Volume 18 • Issue 31 | December 16 - 22, 2005

Downtown Express photos by Jefferson Siegel

Small section of a wall believed to have been built in the late 17th century discovered in the ground in Battery Park during construction of the new South Ferry subway station.

Battery’s wall rediscovered 300 or so years later

By Jefferson Siegel

Hidden from sight for centuries, parts of Downtown continue to yield treasures and secrets from the city’s rich history. In 1991, just north of City Hall, workers excavating land for the Federal Building unearthed an African Burial Ground.

Last month, just after expansion work had begun on a new South Ferry subway station, a mortared stone wall was unearthed below the surface of Battery Park. The discovery brought digging to a halt so that an archaeological assessment could be conducted.

The wall, believed to be a portion of the city’s early fortifications from the late 17th century, is estimated to be at least 40 feet long and 7 feet wide. Several items found near the rampart, including two coins, helped offer a preliminary estimate of the wall’s age. A British half penny bearing the likeness of King George II bore the date 1744. Other artifacts, including a medallion believed to date to 1755, were found on top of and adjacent to the wall.

“We’re here today to announce what may be the most important archeological discovery in a New York City park in many, many years,” Parks Commissioner Adrian Benepe said last week.

Despite a host of past construction projects under Battery Park, including a highway underpass, the Brooklyn-Battery tunnel, subway tunnels, air shafts and landfills, “We were surprised by the extent of the finds,” Benepe said.

In 1624, the Dutch East-India Company established an outpost on the Battery at a time when Native-Americans inhabitated the area. Manhattan’s southernmost area was a first line of defense for the City of Niew Amsterdam, soon to become the City of New York in 1664.

In the 17th century a series of structures and fortifications were built in the area. These forts, known as “batteries,” gave rise to the area’s current name. Recalling the popular song, “New York, New York” (“The Bronx is up and the Battery’s down”), Benepe, standing several feet from a hole in which a small portion of the wall was visible, turned toward the excavation and noted, “The battery, if this is a battery, is about ten feet down. It will be of the greatest importance for us to assess what’s down there and develop a plan to salvage it and get it out of the way of the subway construction.”

Robert Tierney, chairperson of the Landmarks Preservation Commission, was no less thrilled with the discovery. “It is incredibly exciting,” he said. “Just when you think you’ve discovered everything in this city, you come across something like this,” he enthused. “It will provide yet another important element of the city’s history that you can see, touch, feel and be a part of,” Tierney added.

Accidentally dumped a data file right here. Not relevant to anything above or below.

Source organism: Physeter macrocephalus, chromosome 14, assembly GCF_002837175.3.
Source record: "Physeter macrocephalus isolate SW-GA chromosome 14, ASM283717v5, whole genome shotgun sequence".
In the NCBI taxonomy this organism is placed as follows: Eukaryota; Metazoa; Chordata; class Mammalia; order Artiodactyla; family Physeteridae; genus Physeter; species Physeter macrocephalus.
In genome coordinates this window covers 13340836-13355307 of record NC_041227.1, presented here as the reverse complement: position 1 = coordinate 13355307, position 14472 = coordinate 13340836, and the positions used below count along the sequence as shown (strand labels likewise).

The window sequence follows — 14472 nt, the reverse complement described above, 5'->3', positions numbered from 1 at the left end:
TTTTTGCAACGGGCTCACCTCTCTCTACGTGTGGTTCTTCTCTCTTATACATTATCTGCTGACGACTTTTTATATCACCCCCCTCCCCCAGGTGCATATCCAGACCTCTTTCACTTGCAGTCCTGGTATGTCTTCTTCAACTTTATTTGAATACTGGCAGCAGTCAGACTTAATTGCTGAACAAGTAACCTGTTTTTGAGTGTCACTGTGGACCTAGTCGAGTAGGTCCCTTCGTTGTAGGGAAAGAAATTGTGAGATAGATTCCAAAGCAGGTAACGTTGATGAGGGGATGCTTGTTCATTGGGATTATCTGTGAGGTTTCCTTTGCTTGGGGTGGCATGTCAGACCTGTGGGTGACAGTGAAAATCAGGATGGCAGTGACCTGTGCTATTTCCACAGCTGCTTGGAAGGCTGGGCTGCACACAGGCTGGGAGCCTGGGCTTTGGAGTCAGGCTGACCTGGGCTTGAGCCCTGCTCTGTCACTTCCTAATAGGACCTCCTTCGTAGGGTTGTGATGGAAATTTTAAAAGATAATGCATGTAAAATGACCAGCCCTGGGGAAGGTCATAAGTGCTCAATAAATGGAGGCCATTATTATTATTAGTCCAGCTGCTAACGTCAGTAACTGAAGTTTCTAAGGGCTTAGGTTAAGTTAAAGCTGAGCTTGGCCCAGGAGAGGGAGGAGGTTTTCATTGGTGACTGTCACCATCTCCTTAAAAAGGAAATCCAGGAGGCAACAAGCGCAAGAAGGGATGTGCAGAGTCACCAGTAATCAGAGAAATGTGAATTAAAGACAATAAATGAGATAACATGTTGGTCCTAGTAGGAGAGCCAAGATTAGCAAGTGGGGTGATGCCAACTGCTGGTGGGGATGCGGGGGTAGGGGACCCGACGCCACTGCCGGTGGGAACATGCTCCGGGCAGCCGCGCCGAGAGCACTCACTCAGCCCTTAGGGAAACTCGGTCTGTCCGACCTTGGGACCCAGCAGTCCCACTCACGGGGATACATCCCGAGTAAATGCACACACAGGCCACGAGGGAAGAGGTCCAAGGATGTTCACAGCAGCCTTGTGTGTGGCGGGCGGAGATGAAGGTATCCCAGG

Bill Rudin, chairperson of the Battery Conservancy, equated the significance of unearthing the wall with the discovery of the Dead Sea Scrolls. He echoed Benepe’s suggestion that the wall would be excavated and situated above ground “so that the world can see the history of this great park and this great city.” Over the years, the private-sector Conservancy has raised tens of millions of dollars towards park rebuilding.

Warrie Price, President of the Conservancy, stood nearby holding a framed antique map of the Battery. “I purchased this map at an antique shop in New York ten years ago,” around the time she founded the Conservancy. “Understanding it (the essence of the Battery) was looking at great old maps, never dreaming it was going to be the ability to tell us something about the surface.” Price, Benepe and Tierney spent several minutes looking at the framed 1740 map as Price explained how it helped determine where the newly-unearthed wall may have originated. “I love the drawing of the half-moon Battery,” she said. Pointing to the lower portion of the map, Price noted the similarities in the area that have persevered over the centuries, adding, “It’s the same prow as we have today. It is the same curvature, it is our seawall design.”

Benepe noted that the wall might have remained hidden and buried had new station work not been undertaken. He added that, after completion of station construction, the M.T.A. will create “a village green and a bikeway that would parallel the street system” in one portion of the park. “The experts themselves are still ascertaining exactly what’s here. The stretch of wall that’s been discovered so far traverses the entire width of this construction cut,” Benepe said.

Digging continues in areas removed from the wall. “A lot of the pressure to deliver this project on a timely basis is from the Parks Department,” Commissioner Benepe added. “To get the park reopened to the public as soon as possible, we have told them, if it means delaying reopening the park to salvage this in a professional way so that it can be reused above ground, we’re okay with that.” Benepe said the transit hub, located further south from the excavation, is not in any danger of alteration or delay.

Contrary to one early report, Mysore Nagaraja, president of the M.T.A. Capital Construction Co., reassured that the wall had not suffered any damage during excavation and was in one piece.

A conservator and technicians will determine the best way to remove that portion of the wall blocking subway construction and how to raise the wall to the surface.

As of Wednesday, the Parks Department did not know when work would begin to remove the wall.


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